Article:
ESPNcricinfo defines control as a measure that records whether or not a batter was in control of any given delivery, and whether or not the delivery went where the batter intended. The control measurement is binary. For each delivery, the batter is either in control of the delivery or not in control.
Not being in control does not automatically result in a dismissal. For example, the batter could play and miss, or a leading edge could land safely, or the batter could be defending and the edge may not carry, or the batter may be beaten, but it might not result in an lbw dismissal. There are a range of not-in-control scenarios that cricket fans can (and do) imagine.
A batter who has a low control percentage of, say, 70% (three of ten balls are not in the batter's control) has been luckier than one who has a higher control percentage - of, say, 88% (12 out of 100 balls faced are not in the batter's control) if they survive for the same number of deliveries in their innings.
A batter who is dismissed on the third or fourth false shot (which is a shot where the batter is not in control), is less lucky than one who is dismissed on the 23rd or 24th false shot. There are between ten and 11 false shots per dismissal for a batter in Test cricket, on average. So the former batter in the example above is less lucky than the average batter, while the latter is luckier than the average batter. Luck, here, is not the opposite of skill. Luck represents merely the gap between the average outcome for a given set of actions, and the outcome in any specific case.
This idea vexes some fans because it suggests that a batter did not play better to score 130 than they did to score 30. They often suggest that not all false shots are created equal. They say that a batter who plays with soft hands so that the edge is less likely to carry to the slip cordon is not playing a false shot in the same way that a batter who edges an attempted cover drive towards the slips.
This is true. Still, in both cases the batter has played a false shot. In the first, it is a failed attempt at a defensive shot. In the second, it is a failed attempt at a cover drive. The defensive shot is not inherently better than the cover drive. It is a choice. The objective of batting is to score runs. The defensive shot trades the possibility of scoring runs for survival, while the cover drive risks dismissal in the pursuit of runs.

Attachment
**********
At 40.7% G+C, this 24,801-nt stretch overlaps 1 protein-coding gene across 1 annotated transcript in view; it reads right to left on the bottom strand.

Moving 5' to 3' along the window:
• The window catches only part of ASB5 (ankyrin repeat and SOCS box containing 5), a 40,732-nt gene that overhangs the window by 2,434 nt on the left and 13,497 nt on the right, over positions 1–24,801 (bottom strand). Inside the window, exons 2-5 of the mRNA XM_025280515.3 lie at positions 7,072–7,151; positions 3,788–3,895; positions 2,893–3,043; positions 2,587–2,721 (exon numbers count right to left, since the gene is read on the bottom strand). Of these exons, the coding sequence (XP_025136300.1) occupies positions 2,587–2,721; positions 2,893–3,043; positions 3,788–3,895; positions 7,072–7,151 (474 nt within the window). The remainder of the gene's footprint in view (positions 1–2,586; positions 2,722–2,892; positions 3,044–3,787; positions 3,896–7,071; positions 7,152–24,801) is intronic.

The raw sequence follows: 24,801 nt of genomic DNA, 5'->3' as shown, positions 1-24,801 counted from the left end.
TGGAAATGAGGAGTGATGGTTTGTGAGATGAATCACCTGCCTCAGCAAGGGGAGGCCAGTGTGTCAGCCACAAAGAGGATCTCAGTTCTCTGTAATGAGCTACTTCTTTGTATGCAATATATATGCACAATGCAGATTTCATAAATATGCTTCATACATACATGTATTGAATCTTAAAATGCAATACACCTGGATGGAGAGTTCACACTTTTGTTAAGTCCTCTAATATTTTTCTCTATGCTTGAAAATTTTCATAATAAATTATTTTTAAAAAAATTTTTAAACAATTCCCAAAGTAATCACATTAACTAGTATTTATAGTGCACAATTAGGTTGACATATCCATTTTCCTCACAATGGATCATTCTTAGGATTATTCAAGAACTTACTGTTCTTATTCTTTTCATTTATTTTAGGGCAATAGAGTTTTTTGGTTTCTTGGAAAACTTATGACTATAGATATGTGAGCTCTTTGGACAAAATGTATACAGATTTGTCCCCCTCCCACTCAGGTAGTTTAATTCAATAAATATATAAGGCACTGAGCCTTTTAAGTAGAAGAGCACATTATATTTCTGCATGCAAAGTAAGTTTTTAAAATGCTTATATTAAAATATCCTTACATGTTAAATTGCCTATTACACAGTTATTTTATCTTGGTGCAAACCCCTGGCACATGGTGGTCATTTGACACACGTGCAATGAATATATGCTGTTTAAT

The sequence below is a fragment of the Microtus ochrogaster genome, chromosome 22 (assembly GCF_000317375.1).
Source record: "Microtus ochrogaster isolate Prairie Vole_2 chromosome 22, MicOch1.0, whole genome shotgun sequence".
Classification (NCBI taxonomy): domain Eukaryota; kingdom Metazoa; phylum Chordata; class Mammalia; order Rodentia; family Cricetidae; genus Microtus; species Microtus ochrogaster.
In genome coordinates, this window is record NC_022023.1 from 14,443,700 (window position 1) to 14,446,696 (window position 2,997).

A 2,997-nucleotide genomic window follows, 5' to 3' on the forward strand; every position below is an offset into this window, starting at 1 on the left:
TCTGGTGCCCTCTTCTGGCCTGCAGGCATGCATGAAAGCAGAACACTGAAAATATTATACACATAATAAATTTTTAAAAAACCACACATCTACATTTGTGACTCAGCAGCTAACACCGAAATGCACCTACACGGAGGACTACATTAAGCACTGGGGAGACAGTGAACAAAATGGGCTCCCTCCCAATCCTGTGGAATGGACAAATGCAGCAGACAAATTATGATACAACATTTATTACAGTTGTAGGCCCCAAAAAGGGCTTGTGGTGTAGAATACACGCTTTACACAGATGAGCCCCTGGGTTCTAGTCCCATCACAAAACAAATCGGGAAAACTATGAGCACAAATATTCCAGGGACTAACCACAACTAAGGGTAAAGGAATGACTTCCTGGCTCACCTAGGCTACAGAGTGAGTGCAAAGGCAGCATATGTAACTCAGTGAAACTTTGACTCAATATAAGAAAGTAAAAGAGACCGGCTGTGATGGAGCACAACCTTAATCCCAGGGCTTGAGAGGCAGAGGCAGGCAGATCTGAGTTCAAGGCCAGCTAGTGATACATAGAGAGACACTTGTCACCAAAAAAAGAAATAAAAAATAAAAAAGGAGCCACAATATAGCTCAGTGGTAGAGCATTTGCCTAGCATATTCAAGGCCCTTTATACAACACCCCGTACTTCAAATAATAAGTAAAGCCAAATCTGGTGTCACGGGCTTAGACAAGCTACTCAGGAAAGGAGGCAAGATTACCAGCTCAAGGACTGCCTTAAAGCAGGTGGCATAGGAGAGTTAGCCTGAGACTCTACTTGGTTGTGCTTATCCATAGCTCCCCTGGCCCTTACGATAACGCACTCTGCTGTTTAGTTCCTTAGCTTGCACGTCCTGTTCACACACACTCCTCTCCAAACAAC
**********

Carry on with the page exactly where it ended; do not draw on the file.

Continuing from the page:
Another type of common false shot is comparatively less spectacular than being beaten outside off stump: a batter can miss a flick and be beaten on the inside edge and get hit on the pad or the thigh guard. Usually, but not always, when the inside edge is beaten in this way, the ball is drifting down the leg side. Sometimes a "strangle" dismissal down the leg side might result, or a bat-pad chance into the infield or to the cordon or a short leg.
A defensive batter can be expected to have a higher false-shot-to-dismissal ratio ("NIC per dismissal" in the tables below) than an attacking batter. But a defensive batter will not necessarily have a better runs-per-false-shot ratio ("Runs per NIC" in the tables below) than an attacking batter. (Runs per false shot is a ratio of the total runs scored to the total number of false shots played. It does not give, as the name might suggest to some, the average number of runs scored from one false shot.)
Control is an elegant descriptive measure precisely because it is binary and can capture trade-offs inherent in the choices batters make. Control records the singular essential fact about the batter's action in the encounter between bat and ball.
The table below gives the control record by batting position in Test cricket from January 2015. Note that only dismissals that accrue to the bowler are included in this record, so the batting averages in the tables below do not correspond perfectly with the players' actual batting averages.
Some false shots (about 10%) result in dismissal, a few result in runs. About 88-91% of runs scored by specialist batters are off balls where they are in control. The scoring rate from false shots (2.1 runs per over) is lower than the scoring rates when in control (3.2 runs per over).
The frequency of false shots increases as the quality of the batting declines as you go down a typical batting order. So does the rate at which false shots produce dismissals. Batting coaches and ex-players often talk about "holes in technique". One way to think about this pattern of the production of false shots and dismissals in the batting order is to say that the better a batter, the narrower the range of deliveries on which they are likely to play a false shot.